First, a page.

Comets are basically “snowy dirtballs” or “dirty snowballs”—clumpy collections of rocky material, dust, and frozen water, methane, and ammonia that move through the solar system in long, highly elliptical orbits around the Sun. When they are far away from the Sun, comets are simple, solid bodies; but when they get closer to the Sun, they warm up, causing the ice in the comets’ outer surface to vaporize. This creates a cloudy “coma” that forms around the solid part of the comet, called the “nucleus.” The loosened comet vapor forms long “tails” that can grow to millions of miles in length.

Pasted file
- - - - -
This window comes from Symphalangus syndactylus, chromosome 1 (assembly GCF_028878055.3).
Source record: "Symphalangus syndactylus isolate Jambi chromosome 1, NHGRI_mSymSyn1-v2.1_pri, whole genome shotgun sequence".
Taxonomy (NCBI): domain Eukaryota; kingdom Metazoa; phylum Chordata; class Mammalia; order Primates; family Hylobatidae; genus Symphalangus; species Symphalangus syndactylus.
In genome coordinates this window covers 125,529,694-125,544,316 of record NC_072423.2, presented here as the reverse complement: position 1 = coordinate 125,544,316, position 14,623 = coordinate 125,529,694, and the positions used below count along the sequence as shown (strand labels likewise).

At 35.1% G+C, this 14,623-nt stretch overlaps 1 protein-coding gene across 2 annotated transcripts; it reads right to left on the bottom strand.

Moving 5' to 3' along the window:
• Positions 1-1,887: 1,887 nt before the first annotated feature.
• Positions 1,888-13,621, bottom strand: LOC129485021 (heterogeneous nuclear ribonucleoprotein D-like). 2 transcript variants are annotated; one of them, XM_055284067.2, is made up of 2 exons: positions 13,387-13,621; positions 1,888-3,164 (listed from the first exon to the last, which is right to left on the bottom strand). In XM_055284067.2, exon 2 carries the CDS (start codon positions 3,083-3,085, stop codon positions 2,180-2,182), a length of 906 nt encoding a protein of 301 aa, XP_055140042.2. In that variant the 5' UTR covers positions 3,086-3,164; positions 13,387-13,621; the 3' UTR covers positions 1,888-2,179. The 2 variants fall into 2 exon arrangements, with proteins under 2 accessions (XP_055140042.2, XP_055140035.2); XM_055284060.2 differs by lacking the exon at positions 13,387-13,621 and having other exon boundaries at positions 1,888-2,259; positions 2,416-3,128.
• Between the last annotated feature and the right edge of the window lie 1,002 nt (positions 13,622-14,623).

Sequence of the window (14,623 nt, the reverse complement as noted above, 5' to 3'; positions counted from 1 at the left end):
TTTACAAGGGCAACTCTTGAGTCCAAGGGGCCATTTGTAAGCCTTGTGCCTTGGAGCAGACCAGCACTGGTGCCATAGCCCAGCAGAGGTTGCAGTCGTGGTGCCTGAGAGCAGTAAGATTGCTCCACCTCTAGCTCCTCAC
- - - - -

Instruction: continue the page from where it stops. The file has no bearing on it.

Comet C/2002 V1 (also known as NEAT) as seen in a Kitt Peak Observatory photograph. (NASA)